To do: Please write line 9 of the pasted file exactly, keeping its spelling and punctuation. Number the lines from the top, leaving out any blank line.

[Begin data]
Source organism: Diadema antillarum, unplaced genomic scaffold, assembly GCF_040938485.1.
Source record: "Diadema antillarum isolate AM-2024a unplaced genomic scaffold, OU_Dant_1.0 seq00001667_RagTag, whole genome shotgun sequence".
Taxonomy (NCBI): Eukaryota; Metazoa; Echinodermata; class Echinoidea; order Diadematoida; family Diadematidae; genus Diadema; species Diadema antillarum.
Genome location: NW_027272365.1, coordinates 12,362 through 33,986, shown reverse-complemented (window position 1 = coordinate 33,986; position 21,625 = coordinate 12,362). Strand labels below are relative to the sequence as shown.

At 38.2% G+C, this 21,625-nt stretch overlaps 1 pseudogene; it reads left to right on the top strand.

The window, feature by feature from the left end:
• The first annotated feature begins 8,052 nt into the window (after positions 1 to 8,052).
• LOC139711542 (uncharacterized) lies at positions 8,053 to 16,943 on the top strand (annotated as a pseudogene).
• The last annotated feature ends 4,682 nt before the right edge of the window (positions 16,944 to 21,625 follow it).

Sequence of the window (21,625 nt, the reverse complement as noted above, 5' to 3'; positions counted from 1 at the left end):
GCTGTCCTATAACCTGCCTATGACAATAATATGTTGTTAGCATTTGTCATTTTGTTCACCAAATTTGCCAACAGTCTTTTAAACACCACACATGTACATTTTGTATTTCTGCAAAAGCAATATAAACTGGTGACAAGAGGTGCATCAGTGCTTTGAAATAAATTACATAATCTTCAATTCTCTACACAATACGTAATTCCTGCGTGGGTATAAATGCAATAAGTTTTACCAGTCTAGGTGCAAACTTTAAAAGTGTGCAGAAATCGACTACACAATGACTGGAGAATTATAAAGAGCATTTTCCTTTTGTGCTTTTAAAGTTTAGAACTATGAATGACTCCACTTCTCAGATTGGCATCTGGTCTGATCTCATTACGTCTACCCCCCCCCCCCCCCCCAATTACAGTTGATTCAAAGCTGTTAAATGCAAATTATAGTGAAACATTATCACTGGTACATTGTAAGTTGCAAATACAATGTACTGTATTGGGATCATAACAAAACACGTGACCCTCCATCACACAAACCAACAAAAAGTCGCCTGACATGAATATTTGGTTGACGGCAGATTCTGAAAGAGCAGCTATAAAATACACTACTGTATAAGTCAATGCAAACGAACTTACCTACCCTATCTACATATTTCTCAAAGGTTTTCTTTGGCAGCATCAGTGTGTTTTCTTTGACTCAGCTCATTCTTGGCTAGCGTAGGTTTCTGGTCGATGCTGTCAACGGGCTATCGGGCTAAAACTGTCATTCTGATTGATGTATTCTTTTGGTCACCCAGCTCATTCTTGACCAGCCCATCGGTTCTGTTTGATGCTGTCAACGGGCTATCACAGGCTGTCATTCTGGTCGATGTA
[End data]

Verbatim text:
• The last annotated feature ends 4,682 nt before the right edge of the window (positions 16,944 to 21,625 follow it).